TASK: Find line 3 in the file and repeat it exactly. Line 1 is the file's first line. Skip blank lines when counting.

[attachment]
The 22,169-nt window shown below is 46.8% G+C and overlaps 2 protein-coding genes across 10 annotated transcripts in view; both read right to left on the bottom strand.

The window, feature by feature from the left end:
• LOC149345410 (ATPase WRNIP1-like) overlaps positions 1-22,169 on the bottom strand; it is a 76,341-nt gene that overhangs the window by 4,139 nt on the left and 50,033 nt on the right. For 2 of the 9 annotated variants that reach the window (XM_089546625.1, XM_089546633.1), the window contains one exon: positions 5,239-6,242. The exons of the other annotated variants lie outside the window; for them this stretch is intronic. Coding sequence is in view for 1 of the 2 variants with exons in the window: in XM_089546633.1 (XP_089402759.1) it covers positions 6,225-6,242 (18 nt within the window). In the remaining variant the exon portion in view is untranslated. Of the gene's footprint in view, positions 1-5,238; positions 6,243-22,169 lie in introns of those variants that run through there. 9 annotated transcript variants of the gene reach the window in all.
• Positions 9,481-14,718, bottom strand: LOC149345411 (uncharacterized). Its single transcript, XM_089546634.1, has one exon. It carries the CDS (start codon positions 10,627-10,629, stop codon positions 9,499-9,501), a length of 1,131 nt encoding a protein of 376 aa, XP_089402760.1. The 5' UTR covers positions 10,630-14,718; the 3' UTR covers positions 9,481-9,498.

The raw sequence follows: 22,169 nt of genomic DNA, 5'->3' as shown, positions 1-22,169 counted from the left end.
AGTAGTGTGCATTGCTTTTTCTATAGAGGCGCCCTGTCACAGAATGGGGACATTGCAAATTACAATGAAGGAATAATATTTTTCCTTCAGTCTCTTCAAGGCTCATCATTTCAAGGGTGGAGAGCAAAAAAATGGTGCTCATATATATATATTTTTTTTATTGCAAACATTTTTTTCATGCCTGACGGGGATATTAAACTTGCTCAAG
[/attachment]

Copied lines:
• LOC149345410 (ATPase WRNIP1-like) overlaps positions 1-22,169 on the bottom strand; it is a 76,341-nt gene that overhangs the window by 4,139 nt on the left and 50,033 nt on the right. For 2 of the 9 annotated variants that reach the window (XM_089546625.1, XM_089546633.1), the window contains one exon: positions 5,239-6,242. The exons of the other annotated variants lie outside the window; for them this stretch is intronic. Coding sequence is in view for 1 of the 2 variants with exons in the window: in XM_089546633.1 (XP_089402759.1) it covers positions 6,225-6,242 (18 nt within the window). In the remaining variant the exon portion in view is untranslated. Of the gene's footprint in view, positions 1-5,238; positions 6,243-22,169 lie in introns of those variants that run through there. 9 annotated transcript variants of the gene reach the window in all.